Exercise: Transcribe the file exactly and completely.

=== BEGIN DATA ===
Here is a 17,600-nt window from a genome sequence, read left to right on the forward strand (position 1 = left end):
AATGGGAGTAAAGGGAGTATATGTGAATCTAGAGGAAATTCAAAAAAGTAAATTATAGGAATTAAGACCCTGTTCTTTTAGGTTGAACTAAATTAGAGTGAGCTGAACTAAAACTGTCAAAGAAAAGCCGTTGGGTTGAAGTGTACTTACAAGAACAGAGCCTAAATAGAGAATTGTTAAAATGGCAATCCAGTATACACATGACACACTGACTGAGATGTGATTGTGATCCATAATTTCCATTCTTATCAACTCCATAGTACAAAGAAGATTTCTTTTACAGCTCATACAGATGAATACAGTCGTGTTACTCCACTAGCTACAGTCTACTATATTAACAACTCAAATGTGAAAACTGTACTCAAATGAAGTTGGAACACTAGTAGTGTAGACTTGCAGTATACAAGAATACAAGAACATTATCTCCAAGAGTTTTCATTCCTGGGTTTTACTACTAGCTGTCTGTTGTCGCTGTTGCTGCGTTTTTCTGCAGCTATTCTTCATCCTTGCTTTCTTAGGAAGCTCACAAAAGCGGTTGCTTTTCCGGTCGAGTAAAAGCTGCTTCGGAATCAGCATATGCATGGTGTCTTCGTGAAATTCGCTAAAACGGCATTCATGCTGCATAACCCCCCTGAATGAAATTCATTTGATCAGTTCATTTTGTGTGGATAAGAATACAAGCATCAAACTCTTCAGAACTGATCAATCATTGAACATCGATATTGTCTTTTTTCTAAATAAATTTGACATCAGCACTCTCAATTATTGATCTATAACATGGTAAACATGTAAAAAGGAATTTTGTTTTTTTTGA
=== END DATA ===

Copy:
Here is a 17,600-nt window from a genome sequence, read left to right on the forward strand (position 1 = left end):
AATGGGAGTAAAGGGAGTATATGTGAATCTAGAGGAAATTCAAAAAAGTAAATTATAGGAATTAAGACCCTGTTCTTTTAGGTTGAACTAAATTAGAGTGAGCTGAACTAAAACTGTCAAAGAAAAGCCGTTGGGTTGAAGTGTACTTACAAGAACAGAGCCTAAATAGAGAATTGTTAAAATGGCAATCCAGTATACACATGACACACTGACTGAGATGTGATTGTGATCCATAATTTCCATTCTTATCAACTCCATAGTACAAAGAAGATTTCTTTTACAGCTCATACAGATGAATACAGTCGTGTTACTCCACTAGCTACAGTCTACTATATTAACAACTCAAATGTGAAAACTGTACTCAAATGAAGTTGGAACACTAGTAGTGTAGACTTGCAGTATACAAGAATACAAGAACATTATCTCCAAGAGTTTTCATTCCTGGGTTTTACTACTAGCTGTCTGTTGTCGCTGTTGCTGCGTTTTTCTGCAGCTATTCTTCATCCTTGCTTTCTTAGGAAGCTCACAAAAGCGGTTGCTTTTCCGGTCGAGTAAAAGCTGCTTCGGAATCAGCATATGCATGGTGTCTTCGTGAAATTCGCTAAAACGGCATTCATGCTGCATAACCCCCCTGAATGAAATTCATTTGATCAGTTCATTTTGTGTGGATAAGAATACAAGCATCAAACTCTTCAGAACTGATCAATCATTGAACATCGATATTGTCTTTTTTCTAAATAAATTTGACATCAGCACTCTCAATTATTGATCTATAACATGGTAAACATGTAAAAAGGAATTTTGTTTTTTTTGA